Medicare Enrollment 866-378-2050


November 17, 2017

If you’re about to celebrate or recently celebrated your 65th birthday, there’s a lot of exciting things to look forward to, including health coverage from Medicare. If you’ve paid out of pocket for expensive individual health insurance or had coverage through your employer previously, you may be excited to join the Medicare market for a number of reasons, including a better and more expansive network of doctors, more affordable and stable monthly premiums year-over-year, and less out-of-pocket expenses.

If you still have a few questions about Medicare, here’s a brief summary of your options and the things you should consider when making these decisions.

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First, you must get set up with your Medicare Part A and Part B policies as soon as you can. You are allowed to enroll in Part A and Part B, which are also called Original Medicare, starting three-months before your 65th birthday. The deadline to enroll is three-months after your 65th birthday. This means your Initial Enrollment Period to enroll in Original Medicare is only seven-months. You will enroll for Original Medicare through the Social Security Administration and if they don’t send you the documents you need to enroll in Medicare by your 65th birthday, you should go to your local Social Security Office to get signed up so you don’t miss the deadline.

If you choose to stick with Original Medicare to cover your medical bills, you will use Part A if you have hospital medical expenses and your Part B policy will kick in for doctors visits and tests.

If you paid Medicare taxes through your paycheck for ten years, your Part A coverage will be totally free. If not, you’ll have to pay a monthly premium. Part B is not free to seniors unless they are very low income. The Part B premium in 2018 is $134.00 for individuals who earn less than $85,000 a year. Individuals who earn more than that a year will pay more for their Part B premium.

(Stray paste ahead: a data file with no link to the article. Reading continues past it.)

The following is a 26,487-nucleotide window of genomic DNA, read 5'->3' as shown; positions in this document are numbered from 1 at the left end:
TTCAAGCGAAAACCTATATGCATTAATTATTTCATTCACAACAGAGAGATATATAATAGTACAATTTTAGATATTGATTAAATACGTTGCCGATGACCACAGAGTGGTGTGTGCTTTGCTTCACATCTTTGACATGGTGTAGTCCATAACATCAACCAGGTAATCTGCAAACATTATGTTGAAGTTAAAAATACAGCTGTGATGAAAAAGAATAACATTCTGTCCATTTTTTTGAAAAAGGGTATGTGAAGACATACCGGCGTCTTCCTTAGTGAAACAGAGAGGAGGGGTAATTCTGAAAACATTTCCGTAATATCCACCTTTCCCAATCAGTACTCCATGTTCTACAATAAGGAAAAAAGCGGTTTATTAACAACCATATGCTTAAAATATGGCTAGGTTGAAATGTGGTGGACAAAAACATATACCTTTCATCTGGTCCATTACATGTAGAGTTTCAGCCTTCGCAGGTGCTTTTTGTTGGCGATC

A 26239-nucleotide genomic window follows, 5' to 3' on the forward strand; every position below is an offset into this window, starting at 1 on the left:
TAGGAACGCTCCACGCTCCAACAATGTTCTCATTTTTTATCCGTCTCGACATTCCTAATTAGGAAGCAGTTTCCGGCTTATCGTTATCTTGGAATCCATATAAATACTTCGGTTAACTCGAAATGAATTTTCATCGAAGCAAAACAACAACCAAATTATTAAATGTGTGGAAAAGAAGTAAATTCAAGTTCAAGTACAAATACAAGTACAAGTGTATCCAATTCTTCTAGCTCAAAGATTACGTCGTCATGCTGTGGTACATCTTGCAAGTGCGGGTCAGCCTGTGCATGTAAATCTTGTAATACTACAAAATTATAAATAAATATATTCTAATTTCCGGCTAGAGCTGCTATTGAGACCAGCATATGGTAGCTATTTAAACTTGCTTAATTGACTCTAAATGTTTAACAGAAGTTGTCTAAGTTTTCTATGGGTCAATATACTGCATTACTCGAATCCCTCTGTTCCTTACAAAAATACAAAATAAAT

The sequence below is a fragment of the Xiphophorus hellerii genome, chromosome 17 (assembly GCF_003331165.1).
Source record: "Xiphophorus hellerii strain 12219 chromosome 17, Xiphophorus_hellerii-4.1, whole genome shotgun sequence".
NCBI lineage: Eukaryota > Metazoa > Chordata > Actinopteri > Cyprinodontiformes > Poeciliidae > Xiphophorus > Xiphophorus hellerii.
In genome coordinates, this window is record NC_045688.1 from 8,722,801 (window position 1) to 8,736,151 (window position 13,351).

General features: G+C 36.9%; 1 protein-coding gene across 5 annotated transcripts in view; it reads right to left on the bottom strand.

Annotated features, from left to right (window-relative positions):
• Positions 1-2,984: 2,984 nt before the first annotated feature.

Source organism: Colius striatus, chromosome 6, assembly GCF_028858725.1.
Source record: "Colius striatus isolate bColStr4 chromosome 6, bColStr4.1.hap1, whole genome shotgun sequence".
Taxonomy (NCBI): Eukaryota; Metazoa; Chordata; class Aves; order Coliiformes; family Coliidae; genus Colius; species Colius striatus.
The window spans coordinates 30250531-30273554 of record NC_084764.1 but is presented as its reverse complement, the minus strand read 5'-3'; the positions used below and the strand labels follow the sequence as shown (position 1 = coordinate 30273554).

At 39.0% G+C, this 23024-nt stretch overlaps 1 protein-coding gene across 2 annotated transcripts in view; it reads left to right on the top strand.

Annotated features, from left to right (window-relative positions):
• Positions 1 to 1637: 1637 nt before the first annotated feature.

Another option for Medicare coverage is something called Medicare Advantage, or Medicare Part C. This type of coverage is offered by private insurance carriers so you’ll enroll from a private carrier instead of through the Social Security Office like you would with Original Medicare. Medicare Advantage offers the same coverage as Part A and B and oftentimes covers other benefits too like dental or vision. If you want Medicare Advantage, you must pay your Part B premium in addition to the premium for your Medicare Advantage plan. There are $0 Medicare Advantage plans offered though so opting for this type of coverage does not necessarily mean that you’re paying more money.

In addition to your hospital and doctor Medicare coverage either through Original Medicare or Medicare Advantage, you should shop for a Part D plan, which covers prescription drugs. The deductible for a Part D plan is $405/year and the average monthly premium is $33.50. In 2018, your Part D plan will cover prescription drugs until you reach the initial coverage limit of $3,750.00, at which time you’ll reach the donut hole. Once in the donut hole, you will have to pay for your drugs out-of-pocket, but you’ll receive a discount on brand name drugs of 65%, meaning that you only pay 35% and for generic drugs you’ll only pay 44%. The amount that the insured is responsible for decreases every year under the requirements of Obamacare. 

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The last thing to consider and weigh when shopping for Medicare plans is whether you need a Medigap (also called a Medicare Supplement) plan to supplement your out-of-pocket costs. A Medicare Supplement/Medigap plan is only available to people with Original Medicare, but it’s a great way to help offset some of the costs associated with having a Part A and Part B plan instead of a Medicare Advantage plan. If you enroll in a Medigap plan as soon as you are first eligible for Medicare, the carrier can enroll you without any underwriting. If you pick up a Medigap plan later on, you may have to go through the underwriting process in order to be approved by the carrier.